When using a handheld microphone transmitter, observe the same practice and expect a different output level if the capsule is changed. The audio output of the receiver also requires a bit of attention. Is the output jack operating at microphone level? In that case, you’ll need to connect the receiver’s output to a microphone input on the mixing console; but if the receiver’s output is at line level, you’ll need to connect it to a line input. Just because you see a 1/4-inch jack for the audio output, does not mean that the output is line level. If the receiver has a control for the audio output level, adjust this after you have dialed in the transmitter’s input sensitivity. This is particularly critical for guitar amps, which behave differently depending upon the strength of the signal presented at their inputs.
Guitarists and bassists may notice that as they switch instruments, their stage volume varies. The elegant solution to this is to use multiple packs, each adjusted to the output of the instrument. If you take that approach, ensure that the packs are transmitting on the same frequency and that only one pack is powered at a time. Powering up multiple transmitters on the same frequency is a sure bet for interference. A less-than-elegant solution is to adjust the sensitivity so that the instrument with the strongest output does not overload the transmitter input, and live with the fact that other instruments may produce less stage (and P.A.) volume. Get into the habit of removing the cable from the belt pack when traveling, especially when flying—TSA agents love to pull out those connectors without releasing the locks. I warned ya’.
Steve La Cerra is an independent audio engineer based in New York. In addition to being an Electronic Musician contributor, he mixes front-of-house for Blue Öyster Cult and teaches audio at Mercy College, Dobbs Ferry campus.
Fig. 3. Lectrosonics’ MI39ARA cable is designed for use with passive pickups. HOW WIRELESS WORKS
Wireless microphone and instrument systems operate in the same manner as FM radio and terrestrial broadcast television. An oscillator is used to create an extremely high-frequency tone that we cannot hear (in the MHz range). This frequency, known as the carrier, has the ability to radiate into space when amplified. Audio is mixed with the carrier, amplified, and sent to an antenna, which converts the electrical signal to electromagnetic radiation and broadcasts it into space. A receiver (tuned to the frequency of the carrier) detects the signal and converts the electromagnetic radiation into a small electrical signal. This signal is amplified and the carrier is stripped away using a lowpass filter— leaving the audio signal behind.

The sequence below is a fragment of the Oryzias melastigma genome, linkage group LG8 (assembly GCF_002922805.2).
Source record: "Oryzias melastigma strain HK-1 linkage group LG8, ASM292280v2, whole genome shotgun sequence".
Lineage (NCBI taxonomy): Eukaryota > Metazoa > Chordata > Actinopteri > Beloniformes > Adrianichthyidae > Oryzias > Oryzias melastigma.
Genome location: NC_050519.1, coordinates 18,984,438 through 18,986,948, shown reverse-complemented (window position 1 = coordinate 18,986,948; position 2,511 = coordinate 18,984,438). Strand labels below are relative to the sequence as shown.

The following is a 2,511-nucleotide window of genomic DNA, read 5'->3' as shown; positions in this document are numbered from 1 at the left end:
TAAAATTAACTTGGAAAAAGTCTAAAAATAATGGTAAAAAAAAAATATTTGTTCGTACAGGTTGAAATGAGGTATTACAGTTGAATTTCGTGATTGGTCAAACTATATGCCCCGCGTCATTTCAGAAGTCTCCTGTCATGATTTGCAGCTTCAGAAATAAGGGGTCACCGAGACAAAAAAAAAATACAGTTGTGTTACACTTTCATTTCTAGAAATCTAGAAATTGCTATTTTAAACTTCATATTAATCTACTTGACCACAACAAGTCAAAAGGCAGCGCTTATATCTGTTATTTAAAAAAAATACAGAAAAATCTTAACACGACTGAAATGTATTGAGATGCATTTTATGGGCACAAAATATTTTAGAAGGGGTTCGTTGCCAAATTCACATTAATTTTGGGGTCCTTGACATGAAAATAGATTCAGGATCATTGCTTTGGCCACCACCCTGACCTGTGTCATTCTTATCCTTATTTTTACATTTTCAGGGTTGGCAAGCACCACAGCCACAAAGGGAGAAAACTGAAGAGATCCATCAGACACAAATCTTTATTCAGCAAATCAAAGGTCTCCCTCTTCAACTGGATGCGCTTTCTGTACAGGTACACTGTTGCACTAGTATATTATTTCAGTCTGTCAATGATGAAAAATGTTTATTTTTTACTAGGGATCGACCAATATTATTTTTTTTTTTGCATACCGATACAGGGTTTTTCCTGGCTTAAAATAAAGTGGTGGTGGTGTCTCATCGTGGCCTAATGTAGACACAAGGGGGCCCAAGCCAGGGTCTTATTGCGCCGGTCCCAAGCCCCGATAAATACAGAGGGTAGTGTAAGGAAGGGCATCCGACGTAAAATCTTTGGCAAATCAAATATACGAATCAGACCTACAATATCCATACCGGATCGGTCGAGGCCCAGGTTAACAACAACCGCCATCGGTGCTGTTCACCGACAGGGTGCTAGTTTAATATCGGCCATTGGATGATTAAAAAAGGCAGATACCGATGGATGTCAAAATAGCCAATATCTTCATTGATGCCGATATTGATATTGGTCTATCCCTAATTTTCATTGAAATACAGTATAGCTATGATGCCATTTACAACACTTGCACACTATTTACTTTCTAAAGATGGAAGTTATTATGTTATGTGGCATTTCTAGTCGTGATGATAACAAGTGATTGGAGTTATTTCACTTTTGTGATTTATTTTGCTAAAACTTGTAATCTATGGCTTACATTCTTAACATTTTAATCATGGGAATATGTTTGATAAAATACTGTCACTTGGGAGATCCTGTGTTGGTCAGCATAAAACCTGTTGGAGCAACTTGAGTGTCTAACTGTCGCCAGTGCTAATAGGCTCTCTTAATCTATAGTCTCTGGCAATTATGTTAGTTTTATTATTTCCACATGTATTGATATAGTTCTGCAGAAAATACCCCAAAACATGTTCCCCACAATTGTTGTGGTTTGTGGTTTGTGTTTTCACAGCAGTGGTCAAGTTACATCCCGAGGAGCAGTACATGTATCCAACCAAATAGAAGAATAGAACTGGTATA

WIRELESS AUDIO PROCESSING
Most UHF and VHF wireless systems use two audio processes for enhancing signal quality. Companding is compression before transmission and expansion after reception.
The transmission strength of wireless audio systems is limited by the FCC and may not legally be exceeded; however, the dynamic range of UHF/VHF wireless is typically less than 50dB. If a signal is broadcast with a wide dynamic range, noise will be a problem because the quiet parts of the audio signal will fall below the noise floor of the transmission. One solution is to compress the audio, transmit the signal, and expand the audio back to normal when it is received, allowing many systems to achieve a dynamic range close to 90dB.
Pre-emphasis/de-emphasis is a noise-reduction technique that uses equalization to boost the high frequencies of an audio signal before transmission. The receiver has a complementary EQ circuit that restores the high-frequency response to normal. If any static or hiss is picked up during transmission, the noise is also cut, reducing its level by around 10dB.
These techniques vary from manufacturer to manufacturer, which is one reason that units from different manufacturers operating on the same frequency are incompatible.
In January of 2010, the FCC banned the sale of wireless microphone and instrument systems operating over the “700MHz” (actually 698MHz to 806MHz) band in the United States. As of June 2010, the FCC made it illegal to use these devices in those bands, which are now reserved mostly for providers of wireless broadband. As a result, you may find shady people trying to sell older wireless mic or instrument systems that are illegal for use in the United States. As the old adage goes: If it sounds too good to be true, it probably is. When purchasing a used wireless system, make sure that it operates outside the 700MHz band.